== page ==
Hostage crisis drags into second day
Heavily armed militants, many strapped with explosives, held more than 350 hostages including children through the night at a provincial Russian school as the crisis stretched toward its second day on Thursday.
Crowds of distraught relatives and townspeople waited helplessly for news of their neighbours and loved ones, their distress sharpened by the sporadic rattle of gunfire from the cordoned-off crisis site. The raiders reportedly have threatened to blow up the school if police storm it, but what they wanted and who they were remained unclear.
The town of about 30 000 is in North Ossetia, near the republic of Chechnya where separatist rebels have been fighting Russian forces since 1999 and suspicion in the raid fell on Chechen militants although no claim of responsibility has been made.
Casualty reports in the raid varied widely, but an official in the joint-command operation for the crisis said on condition of anonymity early on Thursday that 16 people were killed—12 inside the school, two who died in hospital and two others whose bodies still lay outside the school and could not be removed because of gunfire—and 13 others wounded.
However, an aide to the North Ossetian president, Lev Dzugayev, said on Thursday that seven were killed. He also gave the number of hostages at 354.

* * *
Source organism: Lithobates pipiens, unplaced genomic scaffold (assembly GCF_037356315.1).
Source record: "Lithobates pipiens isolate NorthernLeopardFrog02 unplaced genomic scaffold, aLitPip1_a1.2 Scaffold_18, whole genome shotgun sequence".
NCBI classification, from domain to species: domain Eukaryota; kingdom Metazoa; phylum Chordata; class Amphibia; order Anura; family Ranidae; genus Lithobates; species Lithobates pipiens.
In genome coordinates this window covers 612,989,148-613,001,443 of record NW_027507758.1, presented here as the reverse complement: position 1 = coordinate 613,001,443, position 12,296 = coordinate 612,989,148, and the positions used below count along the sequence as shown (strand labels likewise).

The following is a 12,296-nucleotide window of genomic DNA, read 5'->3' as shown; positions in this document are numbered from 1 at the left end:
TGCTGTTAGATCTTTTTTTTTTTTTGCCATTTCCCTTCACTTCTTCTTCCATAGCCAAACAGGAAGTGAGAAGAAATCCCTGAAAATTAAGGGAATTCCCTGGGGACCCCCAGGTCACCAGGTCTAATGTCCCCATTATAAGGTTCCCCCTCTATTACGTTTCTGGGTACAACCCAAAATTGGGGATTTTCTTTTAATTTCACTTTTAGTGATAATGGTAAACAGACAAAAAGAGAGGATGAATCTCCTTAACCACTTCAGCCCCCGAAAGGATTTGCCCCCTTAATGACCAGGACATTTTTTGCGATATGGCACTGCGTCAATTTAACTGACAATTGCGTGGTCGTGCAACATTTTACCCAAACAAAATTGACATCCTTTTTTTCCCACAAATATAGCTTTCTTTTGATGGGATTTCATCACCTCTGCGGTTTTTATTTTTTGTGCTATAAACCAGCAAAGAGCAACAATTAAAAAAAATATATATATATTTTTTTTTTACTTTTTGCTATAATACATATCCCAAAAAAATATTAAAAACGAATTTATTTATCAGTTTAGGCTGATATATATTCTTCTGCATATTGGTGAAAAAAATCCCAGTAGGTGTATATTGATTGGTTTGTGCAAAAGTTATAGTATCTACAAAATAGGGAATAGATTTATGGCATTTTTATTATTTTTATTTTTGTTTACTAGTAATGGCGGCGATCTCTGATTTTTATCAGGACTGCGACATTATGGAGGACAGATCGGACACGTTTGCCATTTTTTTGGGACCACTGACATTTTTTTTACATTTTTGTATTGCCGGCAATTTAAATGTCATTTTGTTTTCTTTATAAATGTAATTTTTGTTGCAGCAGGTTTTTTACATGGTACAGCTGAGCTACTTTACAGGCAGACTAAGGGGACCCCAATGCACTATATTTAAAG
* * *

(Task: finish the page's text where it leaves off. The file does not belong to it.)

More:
The raid came a day after a suspected Chechen suicide bomber blew herself up outside a Moscow subway station, killing nine people, and just over a week after 90 people died in two plane crashes that are suspected to have been blown up by suicide bombers.
At least two people were killed, including a pupil’s parent, when the militants descended on Middle School Number 1 on the opening day of the new school year on Wednesday.
About a dozen people managed to escape by hiding in a boiler room, but hundreds of others were herded into the school gymnasium and some were placed at windows as human shields.
Camouflage-clad special forces carrying assault rifles encircled the school, while the militants placed a sniper on an upper floor of the three-storey building.
Hours into the standoff Russian security officials used a phone number they were given and began negotiations with the hostage-takers. During the night, officials reported that Leonid Roshal, a well-known paediatrician who aided hostages during the deadly seizure of a Moscow theatre by Chechens in 2002, had established contact with the raiders, which they had demanded. But those talks broke off about 3am, Interfax reported.
More than 1 000 people, including many distraught parents, crowded outside police cordons demanding information and accusing the government of failing to protect their children.
“I’ve been here all day, waiting for anything,” said Svetlana Tskayeva, whose grown daughter and three grandchildren aged 10, 6 and six months were among the captives. “They’re not telling us